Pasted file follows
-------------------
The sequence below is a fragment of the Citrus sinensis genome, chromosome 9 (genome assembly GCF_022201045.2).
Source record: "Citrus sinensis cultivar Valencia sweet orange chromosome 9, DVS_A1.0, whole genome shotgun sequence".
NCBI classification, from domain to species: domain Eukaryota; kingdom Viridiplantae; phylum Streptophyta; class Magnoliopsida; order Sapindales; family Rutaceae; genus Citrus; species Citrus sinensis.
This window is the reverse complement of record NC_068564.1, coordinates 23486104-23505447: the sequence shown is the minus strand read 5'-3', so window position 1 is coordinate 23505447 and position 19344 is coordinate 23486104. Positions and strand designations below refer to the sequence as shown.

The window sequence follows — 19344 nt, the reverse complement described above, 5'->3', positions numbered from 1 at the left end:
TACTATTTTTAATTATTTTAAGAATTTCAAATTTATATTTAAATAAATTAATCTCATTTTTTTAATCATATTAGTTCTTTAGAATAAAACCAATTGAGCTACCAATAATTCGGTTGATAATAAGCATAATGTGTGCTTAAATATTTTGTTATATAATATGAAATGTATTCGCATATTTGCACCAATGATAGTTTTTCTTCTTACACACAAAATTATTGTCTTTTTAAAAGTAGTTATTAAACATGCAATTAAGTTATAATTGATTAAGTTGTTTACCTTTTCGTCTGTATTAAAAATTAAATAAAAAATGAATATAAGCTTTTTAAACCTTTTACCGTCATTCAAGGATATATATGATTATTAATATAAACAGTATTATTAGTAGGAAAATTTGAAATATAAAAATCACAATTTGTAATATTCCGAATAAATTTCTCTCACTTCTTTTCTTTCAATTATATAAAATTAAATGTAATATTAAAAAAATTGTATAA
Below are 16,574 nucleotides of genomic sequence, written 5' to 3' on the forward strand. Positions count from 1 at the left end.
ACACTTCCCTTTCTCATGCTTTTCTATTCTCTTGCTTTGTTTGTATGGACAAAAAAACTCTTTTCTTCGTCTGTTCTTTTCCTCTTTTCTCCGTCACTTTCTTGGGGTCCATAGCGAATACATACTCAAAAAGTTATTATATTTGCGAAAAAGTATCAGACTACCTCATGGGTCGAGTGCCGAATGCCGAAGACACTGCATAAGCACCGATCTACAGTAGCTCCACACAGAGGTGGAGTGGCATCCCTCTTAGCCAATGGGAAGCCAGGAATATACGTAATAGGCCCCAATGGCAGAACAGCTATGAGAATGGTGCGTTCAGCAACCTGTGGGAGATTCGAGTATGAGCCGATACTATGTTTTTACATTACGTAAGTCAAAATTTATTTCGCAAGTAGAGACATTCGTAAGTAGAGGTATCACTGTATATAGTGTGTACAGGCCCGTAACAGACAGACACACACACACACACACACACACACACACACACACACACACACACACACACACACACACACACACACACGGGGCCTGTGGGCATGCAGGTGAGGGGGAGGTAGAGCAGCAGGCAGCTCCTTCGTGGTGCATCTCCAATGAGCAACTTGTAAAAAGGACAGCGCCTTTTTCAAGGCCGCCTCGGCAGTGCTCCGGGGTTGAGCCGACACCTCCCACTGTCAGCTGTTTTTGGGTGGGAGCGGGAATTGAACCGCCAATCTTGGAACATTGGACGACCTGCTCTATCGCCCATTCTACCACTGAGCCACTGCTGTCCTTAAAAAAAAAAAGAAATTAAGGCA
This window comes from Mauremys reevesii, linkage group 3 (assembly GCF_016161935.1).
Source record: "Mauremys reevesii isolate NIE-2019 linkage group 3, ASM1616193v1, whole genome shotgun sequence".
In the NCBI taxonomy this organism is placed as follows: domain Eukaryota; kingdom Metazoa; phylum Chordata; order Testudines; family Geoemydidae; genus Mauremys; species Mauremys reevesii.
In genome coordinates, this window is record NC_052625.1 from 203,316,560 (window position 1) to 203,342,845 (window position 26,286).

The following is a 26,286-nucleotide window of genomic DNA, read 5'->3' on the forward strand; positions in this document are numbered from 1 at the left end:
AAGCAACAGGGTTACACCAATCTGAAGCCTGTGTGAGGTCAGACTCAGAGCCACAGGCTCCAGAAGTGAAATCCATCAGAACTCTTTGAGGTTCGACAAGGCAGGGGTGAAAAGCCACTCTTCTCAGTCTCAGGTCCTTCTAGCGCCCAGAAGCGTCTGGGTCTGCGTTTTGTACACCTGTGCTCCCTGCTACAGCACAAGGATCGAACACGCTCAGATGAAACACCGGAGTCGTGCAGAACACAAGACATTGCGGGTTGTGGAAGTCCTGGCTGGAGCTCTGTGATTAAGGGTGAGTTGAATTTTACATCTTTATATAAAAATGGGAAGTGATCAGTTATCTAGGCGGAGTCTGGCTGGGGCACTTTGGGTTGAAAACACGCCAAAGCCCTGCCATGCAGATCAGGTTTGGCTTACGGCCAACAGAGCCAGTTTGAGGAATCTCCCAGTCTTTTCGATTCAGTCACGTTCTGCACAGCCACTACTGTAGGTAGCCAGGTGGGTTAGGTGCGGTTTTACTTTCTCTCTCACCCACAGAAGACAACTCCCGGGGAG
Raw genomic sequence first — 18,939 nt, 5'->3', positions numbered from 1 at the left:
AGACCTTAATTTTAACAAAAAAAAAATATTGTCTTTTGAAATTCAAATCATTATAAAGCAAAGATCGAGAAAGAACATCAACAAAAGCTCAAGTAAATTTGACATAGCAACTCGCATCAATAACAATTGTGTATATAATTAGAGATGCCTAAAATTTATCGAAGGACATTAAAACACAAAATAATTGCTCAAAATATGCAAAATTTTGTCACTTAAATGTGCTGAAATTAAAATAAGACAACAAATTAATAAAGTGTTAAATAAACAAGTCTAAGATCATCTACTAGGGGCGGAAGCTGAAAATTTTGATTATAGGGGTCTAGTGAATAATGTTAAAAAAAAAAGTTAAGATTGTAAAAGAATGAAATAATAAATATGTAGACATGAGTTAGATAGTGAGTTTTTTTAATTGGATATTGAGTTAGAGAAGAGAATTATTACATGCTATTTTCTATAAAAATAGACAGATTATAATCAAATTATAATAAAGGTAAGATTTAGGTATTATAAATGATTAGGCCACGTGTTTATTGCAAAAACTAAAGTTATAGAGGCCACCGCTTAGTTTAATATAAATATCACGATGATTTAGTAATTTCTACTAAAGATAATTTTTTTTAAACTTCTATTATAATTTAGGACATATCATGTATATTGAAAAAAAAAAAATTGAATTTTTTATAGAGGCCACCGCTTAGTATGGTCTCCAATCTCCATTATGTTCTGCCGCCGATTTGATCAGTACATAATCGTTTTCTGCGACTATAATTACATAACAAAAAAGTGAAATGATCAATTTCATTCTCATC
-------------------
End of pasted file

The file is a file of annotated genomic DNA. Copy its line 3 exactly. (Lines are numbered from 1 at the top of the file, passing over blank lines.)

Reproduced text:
NCBI classification, from domain to species: domain Eukaryota; kingdom Viridiplantae; phylum Streptophyta; class Magnoliopsida; order Sapindales; family Rutaceae; genus Citrus; species Citrus sinensis.